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Chena Hot Springs Resort reopens as wildfire subsides

Posted: Monday, June 03, 2002

FAIRBANKS (AP) -- The Chena Hot Springs Resort reopened Monday after being closed for 10 days by a wildfire that charred 22,000 acres and came to within a few miles of the resort.

''For 10 days, we were in the business of fire. We can't wait to go back into the resort business,'' said general manager Joe Juszkiewicz.

Chena Hot Springs is about 50 miles northeast of Fairbanks.

The resort has lost an estimated $50,000 in revenue because of the closure. Juszkiewicz said he wasn't sure if owner Connie Karl will sue over the financial loss. Investigators have said the fire was human-caused.

The loss would have been greater but the state is using the resort as a fire-fighting staging area and has paid to lease land and for use of shower facilities, Juszkiewicz said.

''It's helped ease the blow by collecting money from them,'' he said. The state also hired some idled hot springs staff to help the fire-fighting effort.

A contractor has provided food service for the more than 330 firefighters and support staff that have been fighting the fire but the resort will take over feeding workers later this week. The resort closed its bar at the request of the Alaska Division of Forestry.

The fire destroyed four structures and closed campgrounds and hiking spots beyond Mile 39 of Chena Hot Springs Road. The state park service is evaluating opening campgrounds in the next few days.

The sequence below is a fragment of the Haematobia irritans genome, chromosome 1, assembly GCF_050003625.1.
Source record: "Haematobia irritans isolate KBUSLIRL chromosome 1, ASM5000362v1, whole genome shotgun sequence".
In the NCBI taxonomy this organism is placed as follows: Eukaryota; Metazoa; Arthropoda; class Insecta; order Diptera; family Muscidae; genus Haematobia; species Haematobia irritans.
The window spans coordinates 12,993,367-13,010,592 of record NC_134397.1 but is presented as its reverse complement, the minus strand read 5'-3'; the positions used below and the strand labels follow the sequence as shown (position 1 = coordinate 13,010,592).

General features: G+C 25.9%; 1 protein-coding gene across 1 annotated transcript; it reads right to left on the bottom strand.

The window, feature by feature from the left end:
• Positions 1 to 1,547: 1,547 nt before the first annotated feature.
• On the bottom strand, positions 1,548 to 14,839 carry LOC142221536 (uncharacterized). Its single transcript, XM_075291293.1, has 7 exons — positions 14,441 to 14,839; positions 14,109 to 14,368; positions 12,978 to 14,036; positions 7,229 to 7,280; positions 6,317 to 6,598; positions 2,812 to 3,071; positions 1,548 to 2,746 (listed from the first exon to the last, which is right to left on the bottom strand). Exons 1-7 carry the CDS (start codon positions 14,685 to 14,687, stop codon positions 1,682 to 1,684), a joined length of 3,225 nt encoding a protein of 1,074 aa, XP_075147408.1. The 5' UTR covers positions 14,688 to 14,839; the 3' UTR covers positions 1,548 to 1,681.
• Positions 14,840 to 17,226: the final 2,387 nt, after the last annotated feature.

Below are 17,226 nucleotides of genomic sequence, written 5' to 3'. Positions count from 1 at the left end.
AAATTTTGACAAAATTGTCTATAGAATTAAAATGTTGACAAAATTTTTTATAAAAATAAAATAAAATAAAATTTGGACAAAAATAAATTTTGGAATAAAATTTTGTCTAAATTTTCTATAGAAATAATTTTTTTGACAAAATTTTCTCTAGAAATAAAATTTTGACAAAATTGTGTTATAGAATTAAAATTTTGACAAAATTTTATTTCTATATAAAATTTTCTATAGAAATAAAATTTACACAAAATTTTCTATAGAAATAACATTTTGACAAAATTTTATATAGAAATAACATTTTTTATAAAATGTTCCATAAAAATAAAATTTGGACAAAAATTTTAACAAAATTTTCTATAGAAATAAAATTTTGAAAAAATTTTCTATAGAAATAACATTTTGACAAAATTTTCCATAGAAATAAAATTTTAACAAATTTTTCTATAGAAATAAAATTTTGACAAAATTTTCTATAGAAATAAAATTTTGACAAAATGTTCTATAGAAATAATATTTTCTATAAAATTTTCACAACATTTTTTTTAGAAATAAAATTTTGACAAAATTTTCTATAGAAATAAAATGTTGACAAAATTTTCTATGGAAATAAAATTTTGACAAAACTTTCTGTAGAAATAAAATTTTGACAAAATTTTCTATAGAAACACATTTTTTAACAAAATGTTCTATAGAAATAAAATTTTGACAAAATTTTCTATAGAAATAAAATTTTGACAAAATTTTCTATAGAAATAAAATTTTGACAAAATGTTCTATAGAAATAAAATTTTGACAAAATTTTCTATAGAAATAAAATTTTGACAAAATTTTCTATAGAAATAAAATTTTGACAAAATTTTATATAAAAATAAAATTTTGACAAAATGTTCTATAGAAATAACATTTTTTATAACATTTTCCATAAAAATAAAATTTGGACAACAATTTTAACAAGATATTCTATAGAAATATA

Crews have gotten the upper hand on the fire, known as the West Fork Fire, with help from high humidity and scattered showers. The fire gained no acreage over the weekend, according to the Alaska Division of Forestry.

The fire started May 23 as a spot fire near Mile 50 on the south side of Chena Hot Springs Road and the Chena River.

Juszkiewicz is looking for ways to use the fire damage as a selling point for tourists. The resort will have guided tours to the charred woods. The forestry division agreed to provide the resort with a kiosk that will have information on the fire and fire activity in general, Juszkiewicz said.

''We're in the business of selling woods here,'' he said. ''It's kind of hard to figure out how to market charred trees.''



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